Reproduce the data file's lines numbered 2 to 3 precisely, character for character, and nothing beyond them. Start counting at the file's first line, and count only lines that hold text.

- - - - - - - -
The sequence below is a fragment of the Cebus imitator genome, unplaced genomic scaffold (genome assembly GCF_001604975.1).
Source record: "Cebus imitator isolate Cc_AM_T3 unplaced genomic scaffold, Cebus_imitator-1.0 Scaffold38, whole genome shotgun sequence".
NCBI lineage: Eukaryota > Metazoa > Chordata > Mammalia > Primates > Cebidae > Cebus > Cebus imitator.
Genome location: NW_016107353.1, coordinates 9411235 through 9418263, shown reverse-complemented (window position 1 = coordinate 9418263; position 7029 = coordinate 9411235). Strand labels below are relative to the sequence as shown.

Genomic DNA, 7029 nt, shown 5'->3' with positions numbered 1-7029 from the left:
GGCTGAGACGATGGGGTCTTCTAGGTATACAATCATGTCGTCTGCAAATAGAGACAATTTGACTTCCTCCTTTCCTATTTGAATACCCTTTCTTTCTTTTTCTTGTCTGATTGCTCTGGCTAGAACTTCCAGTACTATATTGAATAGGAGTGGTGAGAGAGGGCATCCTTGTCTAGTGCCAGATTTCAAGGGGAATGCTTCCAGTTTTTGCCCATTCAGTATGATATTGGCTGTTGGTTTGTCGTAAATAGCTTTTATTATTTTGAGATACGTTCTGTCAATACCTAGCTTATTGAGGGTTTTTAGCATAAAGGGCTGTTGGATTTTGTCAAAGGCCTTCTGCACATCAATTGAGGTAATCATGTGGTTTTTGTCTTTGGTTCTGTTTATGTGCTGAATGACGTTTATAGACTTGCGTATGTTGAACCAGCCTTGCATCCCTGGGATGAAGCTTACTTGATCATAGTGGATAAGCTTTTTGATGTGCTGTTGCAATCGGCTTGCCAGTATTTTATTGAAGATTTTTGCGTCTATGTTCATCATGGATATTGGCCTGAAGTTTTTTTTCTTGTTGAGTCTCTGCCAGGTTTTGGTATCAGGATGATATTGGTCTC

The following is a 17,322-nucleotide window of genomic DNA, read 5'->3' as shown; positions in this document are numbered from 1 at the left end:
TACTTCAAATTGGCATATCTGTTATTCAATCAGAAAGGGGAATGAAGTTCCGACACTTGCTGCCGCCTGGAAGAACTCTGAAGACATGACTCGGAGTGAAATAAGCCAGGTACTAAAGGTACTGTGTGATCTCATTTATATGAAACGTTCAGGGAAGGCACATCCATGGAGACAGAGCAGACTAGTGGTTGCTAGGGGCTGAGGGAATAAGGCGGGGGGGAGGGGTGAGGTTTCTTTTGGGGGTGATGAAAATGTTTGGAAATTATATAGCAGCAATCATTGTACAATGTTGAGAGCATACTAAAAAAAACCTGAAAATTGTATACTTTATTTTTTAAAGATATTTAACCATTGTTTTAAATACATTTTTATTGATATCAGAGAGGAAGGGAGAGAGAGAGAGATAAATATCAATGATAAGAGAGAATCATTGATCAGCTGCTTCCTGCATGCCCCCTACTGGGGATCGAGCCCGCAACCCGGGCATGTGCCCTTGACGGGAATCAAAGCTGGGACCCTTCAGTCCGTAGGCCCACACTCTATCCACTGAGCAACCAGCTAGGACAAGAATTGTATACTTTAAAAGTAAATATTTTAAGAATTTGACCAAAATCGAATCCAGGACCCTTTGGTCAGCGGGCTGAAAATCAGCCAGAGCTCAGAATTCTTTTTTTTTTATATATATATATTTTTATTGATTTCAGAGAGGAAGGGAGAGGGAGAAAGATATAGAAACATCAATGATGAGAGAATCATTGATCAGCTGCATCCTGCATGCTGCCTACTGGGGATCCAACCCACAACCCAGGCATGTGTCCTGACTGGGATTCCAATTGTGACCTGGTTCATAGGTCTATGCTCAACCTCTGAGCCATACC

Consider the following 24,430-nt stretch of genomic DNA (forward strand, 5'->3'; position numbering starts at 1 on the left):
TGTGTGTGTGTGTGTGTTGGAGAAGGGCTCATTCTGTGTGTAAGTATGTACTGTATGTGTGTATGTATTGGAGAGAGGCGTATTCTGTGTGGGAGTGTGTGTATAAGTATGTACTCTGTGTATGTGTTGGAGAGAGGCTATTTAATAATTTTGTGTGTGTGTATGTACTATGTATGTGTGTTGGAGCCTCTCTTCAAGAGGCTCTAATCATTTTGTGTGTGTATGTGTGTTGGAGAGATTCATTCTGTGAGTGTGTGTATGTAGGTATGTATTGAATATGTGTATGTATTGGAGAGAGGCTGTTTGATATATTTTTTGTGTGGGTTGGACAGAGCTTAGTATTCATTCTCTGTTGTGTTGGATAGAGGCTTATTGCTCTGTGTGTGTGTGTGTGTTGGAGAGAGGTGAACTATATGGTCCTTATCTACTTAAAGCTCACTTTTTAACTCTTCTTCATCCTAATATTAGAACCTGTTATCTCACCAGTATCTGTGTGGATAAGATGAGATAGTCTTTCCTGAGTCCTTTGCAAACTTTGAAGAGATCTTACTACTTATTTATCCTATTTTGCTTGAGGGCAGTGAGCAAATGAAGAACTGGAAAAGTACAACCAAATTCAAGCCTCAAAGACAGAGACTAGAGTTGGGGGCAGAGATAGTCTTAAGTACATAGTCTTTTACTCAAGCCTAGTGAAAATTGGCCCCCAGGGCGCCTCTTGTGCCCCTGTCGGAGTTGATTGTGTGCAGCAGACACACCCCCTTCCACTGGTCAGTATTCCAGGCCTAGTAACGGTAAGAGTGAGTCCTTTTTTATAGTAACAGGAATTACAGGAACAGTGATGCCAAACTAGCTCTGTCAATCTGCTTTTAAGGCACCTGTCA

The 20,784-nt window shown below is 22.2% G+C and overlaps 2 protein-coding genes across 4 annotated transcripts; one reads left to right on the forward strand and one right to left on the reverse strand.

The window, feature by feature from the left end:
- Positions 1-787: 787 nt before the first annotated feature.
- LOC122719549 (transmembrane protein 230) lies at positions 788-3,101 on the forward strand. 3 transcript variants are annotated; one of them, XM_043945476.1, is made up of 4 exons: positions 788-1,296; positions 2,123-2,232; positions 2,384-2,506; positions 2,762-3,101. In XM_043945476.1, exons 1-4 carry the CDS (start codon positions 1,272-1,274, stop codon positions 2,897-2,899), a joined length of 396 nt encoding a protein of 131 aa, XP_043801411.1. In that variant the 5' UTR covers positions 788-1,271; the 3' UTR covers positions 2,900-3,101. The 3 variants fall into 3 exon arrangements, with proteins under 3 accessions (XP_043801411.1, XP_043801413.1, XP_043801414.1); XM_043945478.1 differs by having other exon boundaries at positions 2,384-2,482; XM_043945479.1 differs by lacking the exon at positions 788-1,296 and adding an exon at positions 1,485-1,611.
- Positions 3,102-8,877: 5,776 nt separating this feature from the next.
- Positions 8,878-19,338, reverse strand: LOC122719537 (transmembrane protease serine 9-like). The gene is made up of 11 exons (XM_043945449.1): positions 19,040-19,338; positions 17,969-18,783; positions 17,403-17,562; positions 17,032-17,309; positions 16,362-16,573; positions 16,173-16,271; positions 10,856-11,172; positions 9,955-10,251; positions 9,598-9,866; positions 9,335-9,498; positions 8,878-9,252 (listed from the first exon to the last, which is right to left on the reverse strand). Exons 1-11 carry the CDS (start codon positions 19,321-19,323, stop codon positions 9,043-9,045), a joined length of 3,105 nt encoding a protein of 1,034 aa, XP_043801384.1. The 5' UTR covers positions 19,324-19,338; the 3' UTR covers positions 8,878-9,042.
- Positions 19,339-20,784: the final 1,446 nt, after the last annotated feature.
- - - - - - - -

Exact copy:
Source record: "Cebus imitator isolate Cc_AM_T3 unplaced genomic scaffold, Cebus_imitator-1.0 Scaffold38, whole genome shotgun sequence".
NCBI lineage: Eukaryota > Metazoa > Chordata > Mammalia > Primates > Cebidae > Cebus > Cebus imitator.